Anthony Joshua says it's sink or swim time for Oleksandr Usyk after the Ukrainian jumped in the deep end with one of the heavyweight giants.
And the WBO, IBF and WBA champion warned his rival he could struggle to keep his head above water this weekend.
Joshua, 31, takes on the former undisputed cruiserweight champion at Tottenham Hotspur Stadium on Saturday night.
The 6ft 6in Joshua will tip the scales at over 17st this week while Usyk, at 6ft 3in, has never weighed above 15st 8lb as a professional.
It will be just the third fight in the division for Usyk with the super-skilled southpaw written off by some against the big boys at heavyweight.
Joshua said: “He’s jumping in at the deep end early on. But good luck to him, he must believe in himself.
“He wants to be at the top end early.
“It’s better to swim deep – get in there and get on with it – rather than tread water.
“You could still end up drowning anyway. You could still get caught in a current and drown.
“You might as well jump in the deep end and try to survive.
“Advantages physically is one thing, but it doesn’t make the world’s tallest man heavyweight champion of the world, you know what I mean?
“He’s confident, his team are confident but what it is with a lot of people, I feel like it’s easy to watch on YouTube and watch from the outside.
“When you are in front of someone it’s a completely different ball game.”
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Joshua is the favourite but this is a serious challenge. Usyk won't be deterred by the size difference and is a fellow Olympic gold medallist.
It is a huge stumbling block for 'AJ' as he bids to secure an undisputed clash with WBC champion Tyson Fury next year.
But, while the result is nowhere near a guarantee this weekend, nor is the likelihood of a deal with the Gypsy King, even if he beats Deontay Wilder next month.
“I was wondering about legacy and where boxing was years ago when I watched like 10 fights that happened years ago and, massive, you know, the 1950s and stuff.
“I was thinking about the differences with those guys that actually fought each other, that made them great.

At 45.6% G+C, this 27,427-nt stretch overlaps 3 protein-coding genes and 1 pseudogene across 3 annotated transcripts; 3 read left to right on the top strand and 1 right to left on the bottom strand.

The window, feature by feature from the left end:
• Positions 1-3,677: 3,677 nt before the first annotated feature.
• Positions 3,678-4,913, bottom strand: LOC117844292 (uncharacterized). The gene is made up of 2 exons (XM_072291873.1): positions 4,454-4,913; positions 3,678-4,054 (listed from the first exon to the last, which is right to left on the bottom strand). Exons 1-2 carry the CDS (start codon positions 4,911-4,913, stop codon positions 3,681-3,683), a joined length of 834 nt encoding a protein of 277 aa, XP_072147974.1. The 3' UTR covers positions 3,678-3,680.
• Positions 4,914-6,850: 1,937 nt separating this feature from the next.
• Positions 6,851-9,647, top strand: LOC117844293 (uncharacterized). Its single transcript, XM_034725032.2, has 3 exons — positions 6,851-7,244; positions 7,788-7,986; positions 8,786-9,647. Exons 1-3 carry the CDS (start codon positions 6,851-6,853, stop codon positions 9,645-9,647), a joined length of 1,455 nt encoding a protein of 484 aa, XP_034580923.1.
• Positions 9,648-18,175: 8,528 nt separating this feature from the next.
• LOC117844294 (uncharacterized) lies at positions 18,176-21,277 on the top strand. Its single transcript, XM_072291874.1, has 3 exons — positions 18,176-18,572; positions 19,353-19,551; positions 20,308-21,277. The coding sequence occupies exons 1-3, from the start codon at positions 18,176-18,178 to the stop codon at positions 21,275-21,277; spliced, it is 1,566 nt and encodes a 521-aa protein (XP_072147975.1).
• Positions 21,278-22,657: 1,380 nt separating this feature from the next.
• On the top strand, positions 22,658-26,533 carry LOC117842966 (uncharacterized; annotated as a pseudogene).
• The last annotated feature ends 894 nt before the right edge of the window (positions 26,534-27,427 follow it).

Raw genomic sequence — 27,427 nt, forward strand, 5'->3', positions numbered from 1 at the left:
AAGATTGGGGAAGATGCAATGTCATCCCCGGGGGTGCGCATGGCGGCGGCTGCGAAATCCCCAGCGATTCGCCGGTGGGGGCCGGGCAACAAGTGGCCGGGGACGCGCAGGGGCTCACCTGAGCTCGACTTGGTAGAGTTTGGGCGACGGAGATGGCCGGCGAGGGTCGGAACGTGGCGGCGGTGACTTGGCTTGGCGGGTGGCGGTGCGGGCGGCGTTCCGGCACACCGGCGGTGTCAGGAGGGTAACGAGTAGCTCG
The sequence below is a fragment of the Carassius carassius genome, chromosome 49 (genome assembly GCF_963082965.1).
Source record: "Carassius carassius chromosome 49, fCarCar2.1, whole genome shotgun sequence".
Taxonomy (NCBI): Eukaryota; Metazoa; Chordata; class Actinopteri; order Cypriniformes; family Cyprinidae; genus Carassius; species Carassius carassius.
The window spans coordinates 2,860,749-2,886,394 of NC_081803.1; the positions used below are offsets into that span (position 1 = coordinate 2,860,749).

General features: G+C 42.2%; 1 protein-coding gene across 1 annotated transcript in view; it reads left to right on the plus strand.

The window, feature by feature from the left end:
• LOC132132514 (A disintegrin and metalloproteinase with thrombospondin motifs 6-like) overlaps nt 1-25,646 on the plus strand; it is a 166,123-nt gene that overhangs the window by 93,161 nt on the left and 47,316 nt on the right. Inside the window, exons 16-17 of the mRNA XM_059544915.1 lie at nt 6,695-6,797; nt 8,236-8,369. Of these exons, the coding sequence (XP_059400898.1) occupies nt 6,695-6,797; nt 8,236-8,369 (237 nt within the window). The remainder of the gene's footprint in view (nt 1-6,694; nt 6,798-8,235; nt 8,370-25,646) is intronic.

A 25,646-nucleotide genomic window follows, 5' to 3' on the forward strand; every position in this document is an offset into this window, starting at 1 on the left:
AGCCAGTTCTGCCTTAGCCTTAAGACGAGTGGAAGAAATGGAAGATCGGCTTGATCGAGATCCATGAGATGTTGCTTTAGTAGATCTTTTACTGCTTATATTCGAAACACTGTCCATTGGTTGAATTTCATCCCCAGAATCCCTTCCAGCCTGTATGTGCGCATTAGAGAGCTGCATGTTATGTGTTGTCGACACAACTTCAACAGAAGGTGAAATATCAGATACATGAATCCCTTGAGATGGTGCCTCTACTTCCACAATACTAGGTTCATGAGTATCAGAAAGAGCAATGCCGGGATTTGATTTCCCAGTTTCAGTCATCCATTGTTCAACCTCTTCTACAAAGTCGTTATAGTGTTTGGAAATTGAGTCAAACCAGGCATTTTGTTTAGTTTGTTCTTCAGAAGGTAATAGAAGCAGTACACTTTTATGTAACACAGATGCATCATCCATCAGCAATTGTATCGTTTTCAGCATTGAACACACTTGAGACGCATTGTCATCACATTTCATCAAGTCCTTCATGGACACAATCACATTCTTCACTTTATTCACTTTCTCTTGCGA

“In this day and age it’s who speaks the most, who generates the most interest from speaking.
“So it’s a different area of boxing, speaking is just as important as fighting these days. For me, I just fight these guys, no problem.”
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Joshua may not be fighting Fury in a £200m super fight but he is still big business in the sport.
He will earn in the region of £15m for this weekend's clash having sold out the home of Spurs with over 1m expected to buy the bout on pay-per-view, too.
While he remains the biggest attraction for sponsors in the sport while growing his own businesses, including the management group 258.
“My battle as a fighter wasn’t only to win in the ring,” he said.
“I found that easier than the battle outside the ring. Early on I spent a lot of time understanding the climate and promotion.
“There was a fighter years ago, Jim Corbett, who understood the power of PR. Fighters today understand you have to be self promoters.
“Muhammad Ali showed us the importance of self promotion. So I understood that, I understood big corporate companies, and the power they have… it’s phenomenal the power of these big brands and what it does for boxing in general.
“At the start it was so, so difficult.
“What I’ve done is get a trusted team around me.
“If they f*** me, they won’t wake up the next morning, so good luck to them. So far so good, they’re still breathing. I’m not in jail. We’re all happy. Everything’s fine.
“What I’ve done is I’ve stepped back. I need to focus on boxing and winning.
“It’s very difficult in boxing to improve 1 or 2 per cent – you have to spend like six to eight months working tirelessly at your craft.
“To do it at the top level is really difficult. I went through the difficulties early on, put solid foundations in place, so now I can fully focus on my boxing.”
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But how long is left for Joshua as he heads into his 26th professional outing?
“You’ve got 36 to 40,” he added.
“36 is kind of like, How many years do you go beyond that? Do you do the full lot to 40?
“That’s where Floyd Mayweather went, Alexander Povetkin, Wladimir Klitschko, guys in my generation.
“Manny Pacquiao went a bit further. 40 seems like the age where they’re like, 'Okay, you’ve done this for along time now, champ'.
“36 to 40 is when I start making decisions in terms of what I do with my career. I turn 32 in October so I’ve still got some good years ahead of me.”
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